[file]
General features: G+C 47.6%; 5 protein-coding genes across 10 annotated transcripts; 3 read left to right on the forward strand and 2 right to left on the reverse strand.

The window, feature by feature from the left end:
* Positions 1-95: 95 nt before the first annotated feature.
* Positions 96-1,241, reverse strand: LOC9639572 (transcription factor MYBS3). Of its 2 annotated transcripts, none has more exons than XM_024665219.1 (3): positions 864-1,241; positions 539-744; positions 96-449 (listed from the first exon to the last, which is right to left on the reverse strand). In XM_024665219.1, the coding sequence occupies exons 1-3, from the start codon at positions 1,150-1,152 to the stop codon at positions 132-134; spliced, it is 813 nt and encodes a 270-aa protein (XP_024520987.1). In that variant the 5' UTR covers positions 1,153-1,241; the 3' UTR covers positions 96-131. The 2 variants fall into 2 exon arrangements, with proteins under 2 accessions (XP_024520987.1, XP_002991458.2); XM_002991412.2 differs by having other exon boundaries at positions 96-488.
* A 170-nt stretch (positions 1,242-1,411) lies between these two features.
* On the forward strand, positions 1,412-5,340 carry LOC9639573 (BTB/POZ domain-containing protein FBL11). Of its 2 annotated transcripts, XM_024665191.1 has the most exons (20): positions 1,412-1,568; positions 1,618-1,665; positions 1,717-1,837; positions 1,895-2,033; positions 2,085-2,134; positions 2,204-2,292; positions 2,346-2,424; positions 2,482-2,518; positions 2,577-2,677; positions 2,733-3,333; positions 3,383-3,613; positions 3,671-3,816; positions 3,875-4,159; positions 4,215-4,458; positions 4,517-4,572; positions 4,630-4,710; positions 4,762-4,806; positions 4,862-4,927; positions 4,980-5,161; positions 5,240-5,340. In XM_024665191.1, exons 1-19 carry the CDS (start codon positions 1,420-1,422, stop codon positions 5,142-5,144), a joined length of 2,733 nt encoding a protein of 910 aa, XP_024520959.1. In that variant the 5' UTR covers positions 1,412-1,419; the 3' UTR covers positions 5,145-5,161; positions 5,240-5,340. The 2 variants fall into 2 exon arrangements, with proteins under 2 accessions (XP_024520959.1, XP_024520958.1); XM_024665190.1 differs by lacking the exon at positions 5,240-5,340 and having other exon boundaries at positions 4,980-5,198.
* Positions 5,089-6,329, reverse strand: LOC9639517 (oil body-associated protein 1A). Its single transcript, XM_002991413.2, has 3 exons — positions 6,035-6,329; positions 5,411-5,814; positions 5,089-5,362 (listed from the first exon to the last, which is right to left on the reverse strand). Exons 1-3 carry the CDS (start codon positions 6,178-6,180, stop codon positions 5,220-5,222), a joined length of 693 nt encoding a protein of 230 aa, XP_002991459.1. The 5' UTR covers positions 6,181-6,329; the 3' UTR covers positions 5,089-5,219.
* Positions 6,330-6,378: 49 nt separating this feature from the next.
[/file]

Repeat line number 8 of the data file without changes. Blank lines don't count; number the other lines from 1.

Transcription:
* Positions 6,330-6,378: 49 nt separating this feature from the next.